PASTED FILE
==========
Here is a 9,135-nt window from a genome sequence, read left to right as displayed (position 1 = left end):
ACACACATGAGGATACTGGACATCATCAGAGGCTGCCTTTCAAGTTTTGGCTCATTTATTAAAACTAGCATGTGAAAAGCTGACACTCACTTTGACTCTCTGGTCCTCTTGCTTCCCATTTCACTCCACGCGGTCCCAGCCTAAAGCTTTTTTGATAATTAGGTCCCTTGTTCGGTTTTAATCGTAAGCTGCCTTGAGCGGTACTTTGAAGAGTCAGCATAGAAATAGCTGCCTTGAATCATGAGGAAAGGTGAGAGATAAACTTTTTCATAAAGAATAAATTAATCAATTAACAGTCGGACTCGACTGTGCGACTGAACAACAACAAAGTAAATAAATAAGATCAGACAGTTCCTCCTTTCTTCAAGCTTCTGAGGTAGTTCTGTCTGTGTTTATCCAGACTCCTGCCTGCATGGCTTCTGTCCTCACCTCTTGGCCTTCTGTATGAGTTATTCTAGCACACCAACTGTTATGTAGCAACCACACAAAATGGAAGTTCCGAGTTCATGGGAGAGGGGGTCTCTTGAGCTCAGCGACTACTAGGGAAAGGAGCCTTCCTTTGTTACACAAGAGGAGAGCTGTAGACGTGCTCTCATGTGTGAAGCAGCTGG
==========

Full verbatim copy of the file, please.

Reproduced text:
Here is a 9,135-nt window from a genome sequence, read left to right as displayed (position 1 = left end):
ACACACATGAGGATACTGGACATCATCAGAGGCTGCCTTTCAAGTTTTGGCTCATTTATTAAAACTAGCATGTGAAAAGCTGACACTCACTTTGACTCTCTGGTCCTCTTGCTTCCCATTTCACTCCACGCGGTCCCAGCCTAAAGCTTTTTTGATAATTAGGTCCCTTGTTCGGTTTTAATCGTAAGCTGCCTTGAGCGGTACTTTGAAGAGTCAGCATAGAAATAGCTGCCTTGAATCATGAGGAAAGGTGAGAGATAAACTTTTTCATAAAGAATAAATTAATCAATTAACAGTCGGACTCGACTGTGCGACTGAACAACAACAAAGTAAATAAATAAGATCAGACAGTTCCTCCTTTCTTCAAGCTTCTGAGGTAGTTCTGTCTGTGTTTATCCAGACTCCTGCCTGCATGGCTTCTGTCCTCACCTCTTGGCCTTCTGTATGAGTTATTCTAGCACACCAACTGTTATGTAGCAACCACACAAAATGGAAGTTCCGAGTTCATGGGAGAGGGGGTCTCTTGAGCTCAGCGACTACTAGGGAAAGGAGCCTTCCTTTGTTACACAAGAGGAGAGCTGTAGACGTGCTCTCATGTGTGAAGCAGCTGG